Friday, January 5, 2018

The Truth about Castles

There's lots of things I love about writing stories set in the Middle Ages. The dashing, heroic knights, damsels in graceful trailing dresses, scenic pastoral countryside settings, unspoiled by modern roads and buildings. And then there are the castles:
Even when crumbling to ruins, they remain awe-inspiring. I especially love the way they blend into the landscape, with soaring towers, weathered stones and jagged walls merging seamlessly into green hillsides and blue waterways.
Cardiff Castle
 
Dolwyddelan Castle
Dolbadarn Castle http://cadw.gov.wales

Sterling Castle
There are somewhere around 600 castles and defensive sites in Britain. Wales alone had 600, with over 100 remaining. A few are well-preserved and functional as actual residences. Others are little more than piles of stones. Castell Dinas Bran, below, was once a castle, but it was burned in the thirteenth century and never rebuilt. All that's left are these evocative ruins.

Visiting most historic castles, you have to use your imagination. Even well-mortered stonework crumbles after that long. Where there were once beautiful halls adorned with tapestries, massive hearths with a roaring fire, and trestle tables crowded with knights and ladies in their finest velvet and sarcanet clothing, you now see barren, rough spaces, often open to the elements. Those rooms that remain intact are chilly and gloomy even in summer.   


 Splendid walkways must now be supported by scaffolding, and once magnificent towers are guarded by ravens and seagulls. Moss, lichen and delicate flowers invade formidable walls that once formed an impregnable barrier against attacking armies.
To capture the sense of what these structures might have been like in their heyday, you have to visit a castle like Sterling in Scotland, where period furniture helps recreate sumptuous bedchambers while actors and displays attempt to recreate a long-ago world. 
It's easy to be impressed by the drive and ambition involved in building castles. The larger ones took years to construct and cost the equivalent of millions of dollars for materials and labor. I'm amazed by the ingenuity and resourcefulness of the people who designed and constructed them. They had only primitive tools and engineering skills had advanced little from Roman times. I'm even more blown away when I think of the people who dwelled in castles, thriving in a environment devoid of all the comforts of modern life.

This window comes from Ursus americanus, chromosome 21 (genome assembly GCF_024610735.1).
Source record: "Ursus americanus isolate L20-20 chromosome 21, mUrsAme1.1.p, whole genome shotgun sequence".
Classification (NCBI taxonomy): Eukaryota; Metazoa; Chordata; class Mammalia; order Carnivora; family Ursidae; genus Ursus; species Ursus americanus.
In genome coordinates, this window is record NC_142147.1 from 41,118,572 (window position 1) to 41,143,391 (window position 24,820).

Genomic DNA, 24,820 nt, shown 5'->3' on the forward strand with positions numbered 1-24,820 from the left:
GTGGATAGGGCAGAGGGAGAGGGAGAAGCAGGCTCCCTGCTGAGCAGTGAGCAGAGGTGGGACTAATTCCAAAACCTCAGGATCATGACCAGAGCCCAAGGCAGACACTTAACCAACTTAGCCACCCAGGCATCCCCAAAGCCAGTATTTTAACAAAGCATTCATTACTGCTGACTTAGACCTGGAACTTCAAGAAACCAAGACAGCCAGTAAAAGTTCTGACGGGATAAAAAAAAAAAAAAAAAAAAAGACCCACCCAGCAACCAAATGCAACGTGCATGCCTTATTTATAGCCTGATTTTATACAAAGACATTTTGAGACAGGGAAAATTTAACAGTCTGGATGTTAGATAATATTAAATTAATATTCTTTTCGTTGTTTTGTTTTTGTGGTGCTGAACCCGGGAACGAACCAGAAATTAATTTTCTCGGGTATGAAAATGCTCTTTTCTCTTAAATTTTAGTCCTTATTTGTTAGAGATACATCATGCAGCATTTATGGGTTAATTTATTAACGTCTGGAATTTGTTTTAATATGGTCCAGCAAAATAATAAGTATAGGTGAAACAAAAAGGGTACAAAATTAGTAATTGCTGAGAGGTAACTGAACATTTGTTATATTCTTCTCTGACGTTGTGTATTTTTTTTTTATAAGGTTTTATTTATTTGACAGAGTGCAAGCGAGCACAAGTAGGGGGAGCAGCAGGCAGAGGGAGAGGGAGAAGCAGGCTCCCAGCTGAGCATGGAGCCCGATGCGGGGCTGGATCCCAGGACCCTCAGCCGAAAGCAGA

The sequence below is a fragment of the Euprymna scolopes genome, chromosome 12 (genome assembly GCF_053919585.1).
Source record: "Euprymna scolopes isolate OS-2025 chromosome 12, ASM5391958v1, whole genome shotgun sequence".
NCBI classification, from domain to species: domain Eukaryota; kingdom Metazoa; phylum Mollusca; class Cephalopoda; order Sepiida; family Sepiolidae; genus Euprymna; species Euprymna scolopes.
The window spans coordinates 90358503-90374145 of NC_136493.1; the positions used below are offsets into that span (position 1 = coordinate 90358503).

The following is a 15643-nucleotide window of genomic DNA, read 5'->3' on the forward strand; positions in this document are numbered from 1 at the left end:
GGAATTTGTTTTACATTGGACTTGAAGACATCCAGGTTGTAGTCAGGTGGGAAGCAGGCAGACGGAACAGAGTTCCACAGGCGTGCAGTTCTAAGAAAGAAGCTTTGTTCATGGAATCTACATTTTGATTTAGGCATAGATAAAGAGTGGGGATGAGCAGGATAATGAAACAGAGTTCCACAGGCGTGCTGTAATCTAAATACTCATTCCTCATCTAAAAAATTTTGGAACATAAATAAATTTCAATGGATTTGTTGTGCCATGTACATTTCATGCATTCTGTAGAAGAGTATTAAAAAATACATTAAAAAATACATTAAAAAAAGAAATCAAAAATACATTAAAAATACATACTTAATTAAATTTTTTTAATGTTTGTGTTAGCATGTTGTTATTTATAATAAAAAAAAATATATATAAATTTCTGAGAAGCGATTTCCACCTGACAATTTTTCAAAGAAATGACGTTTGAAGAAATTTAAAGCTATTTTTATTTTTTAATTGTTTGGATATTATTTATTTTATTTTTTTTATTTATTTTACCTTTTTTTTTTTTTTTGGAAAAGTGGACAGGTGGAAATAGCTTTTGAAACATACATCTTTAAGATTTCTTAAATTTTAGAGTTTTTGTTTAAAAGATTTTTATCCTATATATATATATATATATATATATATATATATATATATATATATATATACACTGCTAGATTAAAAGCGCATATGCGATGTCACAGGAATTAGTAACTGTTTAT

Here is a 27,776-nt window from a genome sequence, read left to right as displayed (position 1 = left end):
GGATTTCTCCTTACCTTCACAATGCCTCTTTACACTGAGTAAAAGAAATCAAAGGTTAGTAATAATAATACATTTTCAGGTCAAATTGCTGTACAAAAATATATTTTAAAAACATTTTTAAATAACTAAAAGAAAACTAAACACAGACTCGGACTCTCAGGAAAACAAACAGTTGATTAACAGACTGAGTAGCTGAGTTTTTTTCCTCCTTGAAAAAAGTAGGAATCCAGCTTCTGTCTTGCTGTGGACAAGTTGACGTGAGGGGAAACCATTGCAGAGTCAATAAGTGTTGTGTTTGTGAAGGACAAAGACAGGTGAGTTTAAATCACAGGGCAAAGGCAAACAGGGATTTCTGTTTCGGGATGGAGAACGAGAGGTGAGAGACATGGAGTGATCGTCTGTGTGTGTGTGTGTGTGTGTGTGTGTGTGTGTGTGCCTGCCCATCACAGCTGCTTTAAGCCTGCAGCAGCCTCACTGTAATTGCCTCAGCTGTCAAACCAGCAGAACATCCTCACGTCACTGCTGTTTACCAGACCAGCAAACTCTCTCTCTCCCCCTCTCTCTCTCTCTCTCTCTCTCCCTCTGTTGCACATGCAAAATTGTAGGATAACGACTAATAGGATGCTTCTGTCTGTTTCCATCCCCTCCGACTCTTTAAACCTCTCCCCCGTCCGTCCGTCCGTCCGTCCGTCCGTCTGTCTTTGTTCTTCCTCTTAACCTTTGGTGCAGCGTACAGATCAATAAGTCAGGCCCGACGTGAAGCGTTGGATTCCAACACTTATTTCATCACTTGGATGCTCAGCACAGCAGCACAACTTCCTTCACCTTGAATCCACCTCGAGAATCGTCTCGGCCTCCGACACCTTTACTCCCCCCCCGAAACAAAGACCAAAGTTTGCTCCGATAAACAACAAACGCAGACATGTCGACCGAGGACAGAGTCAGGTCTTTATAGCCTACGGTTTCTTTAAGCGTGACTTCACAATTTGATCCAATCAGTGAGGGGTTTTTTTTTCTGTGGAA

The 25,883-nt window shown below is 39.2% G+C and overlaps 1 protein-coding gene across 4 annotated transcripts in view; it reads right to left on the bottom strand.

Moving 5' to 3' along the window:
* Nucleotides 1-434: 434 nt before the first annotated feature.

Even in our high tech era, castle fascinate us. The only thing in our world that begins to compare are skyscapers. But they lack the rugged beauty and primal magnificence of even the smallest castles. And the views from the tallest modern building, no matter how spectacular, can't compare to the sweeping grandeur of lush countrysides and breath-taking seascapes afforded by these ancient giants.

Conwy river and bay seen from Conwy Castle.

The view from the other side of Conwy.

Conwy Castle seen from Deganwy Hill
My newest book, LADY OF STEEL, takes place almost entirely in a castle and the area immediately surrounding it. Of course, Valmar Castle is a very idealized castle, with much larger "tower rooms" and other features that would never have existed in a relatively minor nobleman's keep. Valmar Castle is also much more comfortable than a real castle and definitely smells a lot better! But it was inspired by the real thing, and I hope my depiction of this long-ago world captures some of the magical beauty of castles.
Dolwyddelan Castle
Of course you have to keep in mind that castles came into being because of warfare, and many of the details we find intriguing about them were directly connected to that purpose. Arrow slits, moats, walkways and crenels (the jagged top edges of the walls) were intended to make castles easy to defend. And the sites where they were built were chosen based on battle strategy, rather than for the pretty scenery in the area.